disneylandhotelThis summer is shaping up to include more traveling in three months than I’ve done in the last year. In addition to my long-planned epic Western roadtrip, a sudden opportunity arrived to glom on to one of Andy’s business trips and fulfill a long-standing bucketlist item: visit Iceland. So why not make it a trifecta? And if you are in California, where is the happiest place on earth? It’s Disneyland, set to pull out all the stops for its Diamond Jubilee Sixtieth birthday.

I’m rounding up the usual suspects from last year’s visit. Call it Thelma and Louise and Amelia May. As we did last time, we are pulling out all the stops and staying at the Disneyland Hotel. And we’ll pay any reservation or FASTPASS fee or anything else Uncle Walt wants to throw at us to guarantee as much face-time as possible with PRINCESSES and FAIRIES. Go big or don’t go to see the Mouse.

We not only met Tinkerbelle, we have her autograph!

We not only met Tinkerbelle, we have her autograph!

Here’s my rationale. I remember my first visit to Disneyland. I was ten or 11, my brother was 8 or 9. We thought it was the coolest amusement park ever, we loved the rides, but we knew when Goofy walked up, that it was a guy in a suit who was a park employee. It was a blast, but there was no magic.

Amelia is still solidly in the Princesses and Fairies are REAL state of mind. When we took her to Pixie Hollow, she really thought she was meeting Tinkerbell. As we greeted every Princess, she chatted with them like they were old friends. After a long day when we visited Ariel at the Princess lunch, we saw her in the Soundtastic Parade. She waved right at Amelia May. Well of course, they’d just had lunch together. Amelia and Ariel, BESTIES! As we were waiting in the Disneyland Hotel for the bus back to the airport, Goofy dropped by and Amelia offered him a sip of her drink because it was hot out.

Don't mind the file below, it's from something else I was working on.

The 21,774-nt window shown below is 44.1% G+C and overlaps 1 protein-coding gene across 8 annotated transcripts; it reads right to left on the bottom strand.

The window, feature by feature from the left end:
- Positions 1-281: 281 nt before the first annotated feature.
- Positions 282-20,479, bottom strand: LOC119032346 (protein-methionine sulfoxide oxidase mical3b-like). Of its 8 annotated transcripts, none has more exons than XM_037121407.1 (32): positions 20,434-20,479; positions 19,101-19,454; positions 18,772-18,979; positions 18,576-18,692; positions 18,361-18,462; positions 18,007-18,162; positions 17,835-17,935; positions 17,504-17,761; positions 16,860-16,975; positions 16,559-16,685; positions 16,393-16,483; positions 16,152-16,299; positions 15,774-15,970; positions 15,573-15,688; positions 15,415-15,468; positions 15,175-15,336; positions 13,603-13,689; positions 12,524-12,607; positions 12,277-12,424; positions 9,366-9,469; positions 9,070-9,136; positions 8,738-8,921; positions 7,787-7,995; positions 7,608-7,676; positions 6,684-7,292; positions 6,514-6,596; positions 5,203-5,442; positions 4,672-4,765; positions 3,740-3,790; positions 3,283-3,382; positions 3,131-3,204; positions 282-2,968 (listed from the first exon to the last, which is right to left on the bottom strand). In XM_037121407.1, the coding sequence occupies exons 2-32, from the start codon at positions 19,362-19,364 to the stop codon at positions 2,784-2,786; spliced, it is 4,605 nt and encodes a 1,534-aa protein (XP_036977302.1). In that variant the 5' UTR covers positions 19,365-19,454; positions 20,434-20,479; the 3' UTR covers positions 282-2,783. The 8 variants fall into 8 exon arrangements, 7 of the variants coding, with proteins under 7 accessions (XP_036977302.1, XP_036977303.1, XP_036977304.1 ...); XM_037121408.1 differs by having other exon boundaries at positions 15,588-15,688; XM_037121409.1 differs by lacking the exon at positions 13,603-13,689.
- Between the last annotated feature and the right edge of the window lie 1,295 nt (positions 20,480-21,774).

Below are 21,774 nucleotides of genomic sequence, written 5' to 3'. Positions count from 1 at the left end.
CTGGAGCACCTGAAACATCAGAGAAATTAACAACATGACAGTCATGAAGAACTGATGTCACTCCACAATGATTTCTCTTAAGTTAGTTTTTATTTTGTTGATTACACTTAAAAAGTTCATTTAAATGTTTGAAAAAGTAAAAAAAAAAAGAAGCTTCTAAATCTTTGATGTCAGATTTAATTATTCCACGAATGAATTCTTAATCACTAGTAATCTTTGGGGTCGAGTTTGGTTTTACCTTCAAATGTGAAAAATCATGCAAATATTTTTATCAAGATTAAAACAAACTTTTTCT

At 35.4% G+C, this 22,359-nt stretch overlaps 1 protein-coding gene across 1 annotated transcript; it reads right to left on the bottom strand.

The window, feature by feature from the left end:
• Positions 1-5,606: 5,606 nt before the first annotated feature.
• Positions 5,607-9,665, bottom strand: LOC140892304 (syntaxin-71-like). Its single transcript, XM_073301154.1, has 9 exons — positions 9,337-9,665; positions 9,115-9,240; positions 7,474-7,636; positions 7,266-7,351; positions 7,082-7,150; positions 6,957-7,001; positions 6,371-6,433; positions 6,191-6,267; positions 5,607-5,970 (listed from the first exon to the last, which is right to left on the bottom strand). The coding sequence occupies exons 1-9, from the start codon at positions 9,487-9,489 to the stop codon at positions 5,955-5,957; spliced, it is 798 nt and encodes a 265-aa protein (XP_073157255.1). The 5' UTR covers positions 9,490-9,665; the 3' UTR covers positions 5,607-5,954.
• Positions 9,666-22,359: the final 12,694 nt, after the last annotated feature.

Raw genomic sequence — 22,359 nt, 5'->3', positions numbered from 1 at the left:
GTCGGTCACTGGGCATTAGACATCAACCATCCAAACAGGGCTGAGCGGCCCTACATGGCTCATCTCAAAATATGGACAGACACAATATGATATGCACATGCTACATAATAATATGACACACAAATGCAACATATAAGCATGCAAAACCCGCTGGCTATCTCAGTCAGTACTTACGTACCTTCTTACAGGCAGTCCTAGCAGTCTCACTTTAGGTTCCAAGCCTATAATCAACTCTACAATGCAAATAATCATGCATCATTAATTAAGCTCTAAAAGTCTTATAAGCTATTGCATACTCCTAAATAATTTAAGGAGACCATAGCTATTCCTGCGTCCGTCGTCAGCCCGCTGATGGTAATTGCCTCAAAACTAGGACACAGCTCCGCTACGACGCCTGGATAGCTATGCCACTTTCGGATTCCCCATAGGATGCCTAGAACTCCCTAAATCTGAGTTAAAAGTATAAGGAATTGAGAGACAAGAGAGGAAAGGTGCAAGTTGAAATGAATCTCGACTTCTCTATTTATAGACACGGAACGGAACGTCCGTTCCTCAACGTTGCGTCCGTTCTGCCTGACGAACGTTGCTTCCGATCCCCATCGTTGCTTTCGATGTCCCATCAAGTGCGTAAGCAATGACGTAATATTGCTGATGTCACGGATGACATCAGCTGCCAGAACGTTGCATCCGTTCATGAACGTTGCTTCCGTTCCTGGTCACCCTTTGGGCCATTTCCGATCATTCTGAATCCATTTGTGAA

Some day, and I hope it’s later rather than sooner, she’s going to finally believe those horrible little spoilsports who say Disneyland is just filled with employees dressed in costumes. And just like that, Disneyland will just be a cool amusement park. The Magic Hour will be over.

That’s why staying anywhere other than the Disneyland Hotel was not even considered. Not even for a nanosecond. Maybe if she goes back when she’s older, she can stay outside the park and take a bus in. For now, we need to be able to walk out of the hotel and get right to the Princesses. We need a hotel where Goofy and Mickey might stroll into the lobby at any moment. We need to be covered in Pixie Dust at every moment and at all times.

When you are the age when you must travel with 14 Fairies and Princesses, only the Disneyland Hotel will do.

When you are the age when you must travel with 14 Fairies and Princesses, only the Disneyland Hotel will do.

Amazingly, the same logic holds for Godmothers who are slightly older than Six. I can’t be out in Anaheim somewhere, worrying about the logistics of getting the shuttle into the park. We’re staying in the Club level where drinks, snacks, meals and a helpful concierge are available in the lounge at all time. I need to be able to walk to the park, decide we’ve had enough after two hours, stroll back to the pool, then head back to the park for more rides and the parades. Best of all, at the Club level, the major fireworks shows are visible from the comfort of the lounge with the music soundtrack piped in. Given that summer fireworks are going to start around 9:30 PM, bringing a Six year old down two elevator flights in her jammies sure beats missing the fireworks or hauling a Kindergartener back on another bus to catch the late evening festivities. Actually, that might work for me, too. I remember being ready for bed by 8PM after a full day of Princess and Fairies.


There are ways to go to Disneyland on the cheap. Amelia May can do that, like I did at age 20, when a group of friends and I crashed at a friend’s USC dorm room, took public transportation, brought our own lunches, lined up forever for discount tickets and did the whole thing with a strong sense of college student irony.

When you are Six or you are my age, you go big or you don’t go to see the Mouse.